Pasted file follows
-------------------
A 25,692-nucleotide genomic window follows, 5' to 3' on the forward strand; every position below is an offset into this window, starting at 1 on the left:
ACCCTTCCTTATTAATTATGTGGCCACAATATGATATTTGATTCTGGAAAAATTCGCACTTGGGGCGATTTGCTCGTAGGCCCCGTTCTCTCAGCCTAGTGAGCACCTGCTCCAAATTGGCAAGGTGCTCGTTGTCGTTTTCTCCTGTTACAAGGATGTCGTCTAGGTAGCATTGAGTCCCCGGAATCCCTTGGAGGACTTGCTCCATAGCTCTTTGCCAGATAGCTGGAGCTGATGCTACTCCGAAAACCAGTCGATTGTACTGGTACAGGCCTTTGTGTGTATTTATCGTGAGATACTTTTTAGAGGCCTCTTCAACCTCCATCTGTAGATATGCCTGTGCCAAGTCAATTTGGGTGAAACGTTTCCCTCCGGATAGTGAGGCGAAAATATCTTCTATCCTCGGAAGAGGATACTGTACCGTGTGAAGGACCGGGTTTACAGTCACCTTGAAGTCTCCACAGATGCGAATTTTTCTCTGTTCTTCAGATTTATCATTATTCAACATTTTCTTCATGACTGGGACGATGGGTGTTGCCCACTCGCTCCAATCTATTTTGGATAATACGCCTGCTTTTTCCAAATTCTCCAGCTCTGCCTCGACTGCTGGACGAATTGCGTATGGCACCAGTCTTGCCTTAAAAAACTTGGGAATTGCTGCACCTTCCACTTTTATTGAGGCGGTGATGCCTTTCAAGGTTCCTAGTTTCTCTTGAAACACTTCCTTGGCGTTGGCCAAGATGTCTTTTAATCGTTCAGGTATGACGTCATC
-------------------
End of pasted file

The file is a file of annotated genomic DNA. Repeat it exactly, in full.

A 25,692-nucleotide genomic window follows, 5' to 3' on the forward strand; every position below is an offset into this window, starting at 1 on the left:
ACCCTTCCTTATTAATTATGTGGCCACAATATGATATTTGATTCTGGAAAAATTCGCACTTGGGGCGATTTGCTCGTAGGCCCCGTTCTCTCAGCCTAGTGAGCACCTGCTCCAAATTGGCAAGGTGCTCGTTGTCGTTTTCTCCTGTTACAAGGATGTCGTCTAGGTAGCATTGAGTCCCCGGAATCCCTTGGAGGACTTGCTCCATAGCTCTTTGCCAGATAGCTGGAGCTGATGCTACTCCGAAAACCAGTCGATTGTACTGGTACAGGCCTTTGTGTGTATTTATCGTGAGATACTTTTTAGAGGCCTCTTCAACCTCCATCTGTAGATATGCCTGTGCCAAGTCAATTTGGGTGAAACGTTTCCCTCCGGATAGTGAGGCGAAAATATCTTCTATCCTCGGAAGAGGATACTGTACCGTGTGAAGGACCGGGTTTACAGTCACCTTGAAGTCTCCACAGATGCGAATTTTTCTCTGTTCTTCAGATTTATCATTATTCAACATTTTCTTCATGACTGGGACGATGGGTGTTGCCCACTCGCTCCAATCTATTTTGGATAATACGCCTGCTTTTTCCAAATTCTCCAGCTCTGCCTCGACTGCTGGACGAATTGCGTATGGCACCAGTCTTGCCTTAAAAAACTTGGGAATTGCTGCACCTTCCACTTTTATTGAGGCGGTGATGCCTTTCAAGGTTCCTAGTTTCTCTTGAAACACTTCCTTGGCGTTGGCCAAGATGTCTTTTAATCGTTCAGGTATGACGTCATC